The International Steam Pages


The Last Pilgrimage, 2006

Like politicians of all shades of opinion, I learned at a tender age that one word I should never utter in public is 'never', but the 'n' word coupled with 'again' has passed my lips all too frequently in Burma in recent weeks. Based on our 2005 bash, I knew there was one rice mill I would just have to visit before closing my account here. So it was that just the two of us headed for the railway station at Hinthada to board the express south. We were running out of Kyat and our guide Han had offered to go to Yangon to do the business for us - the sort of places we tend to stay in do not offer any recognisable foreign exchange facilities. He had done magnificently in the last few days and he needed a break, we could easily look after ourselves in Pathein for a day or two until he rejoined us. He had found steam powered mills in all sorts of places which had never seen a tourist before - so just why they had immigration officers stationed in them I have no idea. At least finally they proved they have some purpose on this earth which allowed me to elevate their status to rank alongside the dung beetle; several of them pursued us across the Irrawaddy River in their own private launch - we had taken the occasional public ferry somewhat earlier. Since they had no idea where we had vanished to, and no-one would or could tell them, they were obliged to wait in the hot sun for our return to the jetty several hours later. They clearly wanted us out of the district as quickly as possible - we felt the same way as it was nearly sunset and we were a long way from our base - and even they realised that the best way to make that happen was to take us back across the river, saving us a long wait for the ferry. Thanks guys! 

Pathein is the mosquito capital of Burma and may have the least reliable mains electricity supply in the country at around 3 hours per day maximum; to make matters worse it even sees a few tourists heading for the beaches which has given several people in the city some idea of how to make a few quick bucks, not to mention a plague of beggars; in other words somewhere I would avoid if it it wasn't for the 20 or more rice mills around the place, not all of which we had seen working last time. We did quite well too, we soon chalked up another 6 working mills, along the way achieving our 'target' for this year of recording our 200th working mill since we started last year.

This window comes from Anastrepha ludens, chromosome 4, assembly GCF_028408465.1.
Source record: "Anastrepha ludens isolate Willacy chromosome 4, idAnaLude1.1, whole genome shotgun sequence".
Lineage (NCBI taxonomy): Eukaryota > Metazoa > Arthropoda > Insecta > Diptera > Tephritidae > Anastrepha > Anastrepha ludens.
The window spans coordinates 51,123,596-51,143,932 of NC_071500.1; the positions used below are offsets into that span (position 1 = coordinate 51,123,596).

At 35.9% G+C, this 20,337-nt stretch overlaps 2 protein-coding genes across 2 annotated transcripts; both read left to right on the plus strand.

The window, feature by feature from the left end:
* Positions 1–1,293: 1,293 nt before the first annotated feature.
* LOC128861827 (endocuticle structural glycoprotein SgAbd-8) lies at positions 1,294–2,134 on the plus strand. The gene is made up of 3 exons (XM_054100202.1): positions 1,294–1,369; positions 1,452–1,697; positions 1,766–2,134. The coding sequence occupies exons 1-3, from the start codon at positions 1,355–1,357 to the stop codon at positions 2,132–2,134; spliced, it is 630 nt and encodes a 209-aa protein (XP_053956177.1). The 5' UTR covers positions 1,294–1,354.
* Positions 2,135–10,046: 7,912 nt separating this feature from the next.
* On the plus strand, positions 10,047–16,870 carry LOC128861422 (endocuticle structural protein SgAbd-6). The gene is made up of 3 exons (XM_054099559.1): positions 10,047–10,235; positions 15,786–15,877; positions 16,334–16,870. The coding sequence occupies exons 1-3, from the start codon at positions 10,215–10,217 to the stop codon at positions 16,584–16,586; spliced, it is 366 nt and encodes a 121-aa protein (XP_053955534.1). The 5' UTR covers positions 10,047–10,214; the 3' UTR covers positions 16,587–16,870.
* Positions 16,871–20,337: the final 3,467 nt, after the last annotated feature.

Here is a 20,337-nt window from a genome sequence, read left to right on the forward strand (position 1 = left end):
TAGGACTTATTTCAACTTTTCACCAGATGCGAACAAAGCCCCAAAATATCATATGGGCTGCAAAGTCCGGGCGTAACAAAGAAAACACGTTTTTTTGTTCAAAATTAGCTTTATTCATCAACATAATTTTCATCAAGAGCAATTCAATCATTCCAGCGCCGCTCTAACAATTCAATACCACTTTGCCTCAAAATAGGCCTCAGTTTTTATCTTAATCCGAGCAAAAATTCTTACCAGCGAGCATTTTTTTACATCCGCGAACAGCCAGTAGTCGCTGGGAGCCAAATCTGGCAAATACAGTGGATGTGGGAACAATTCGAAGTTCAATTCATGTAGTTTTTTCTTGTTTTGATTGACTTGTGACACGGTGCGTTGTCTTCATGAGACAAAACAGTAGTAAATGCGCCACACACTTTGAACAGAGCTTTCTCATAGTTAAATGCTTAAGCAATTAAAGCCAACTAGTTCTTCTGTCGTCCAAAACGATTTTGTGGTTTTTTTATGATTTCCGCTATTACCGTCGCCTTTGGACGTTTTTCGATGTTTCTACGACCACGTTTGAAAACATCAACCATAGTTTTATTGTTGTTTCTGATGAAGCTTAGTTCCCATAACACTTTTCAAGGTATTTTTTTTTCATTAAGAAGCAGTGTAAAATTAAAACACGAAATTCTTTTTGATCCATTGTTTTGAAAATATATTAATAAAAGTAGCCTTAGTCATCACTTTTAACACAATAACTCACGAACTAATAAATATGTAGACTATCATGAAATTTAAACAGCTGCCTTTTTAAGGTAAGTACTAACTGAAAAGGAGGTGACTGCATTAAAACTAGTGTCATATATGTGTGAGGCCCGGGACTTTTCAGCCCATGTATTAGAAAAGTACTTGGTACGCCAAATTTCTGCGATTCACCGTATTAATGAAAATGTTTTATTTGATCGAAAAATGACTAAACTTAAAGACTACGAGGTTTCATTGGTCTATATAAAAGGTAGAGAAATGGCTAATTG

But I digress, the time had come to spend serious money to see what was potentially the largest active stationary steam engine in the country. In the south of the Irrawaddy Division is a large, new rice mill, commissioned for the first time in mid-2005. To power it, the owner had bought a huge cross compound engine from a sawmill, with 12" and 20" cylinders, built maybe a century ago by Holman Brothers of Camborne, Cornwall in England. Anyway, U$50 got us a car for the day to do the business. Unfortunately, we got just 12 miles before one of the rear tyres disintegrated on the dirt road; frankly it was amazing it had got that far given there was almost no rubber left, lots of reinforcing cord was exposed to the daylight. At least the spare, though completely bald, had no obvious other defect and we got to our destination in good time - unlike the alternative early morning bus which we passed in pieces half way and was still there when we came back in the afternoon, minus its passengers who had  no doubt hitched lifts in passing trucks.

The mill was functioning, as was the engine, or, to be more accurate, half the engine. Obviously it had become clear that the 20" cylinder used at full boiler pressure (120 psi) would be quite sufficient for the purpose - to turn the large generator (rated at about 1/3mW) which provided the electrical power to run the mill's new Chinese machinery. But what a sight!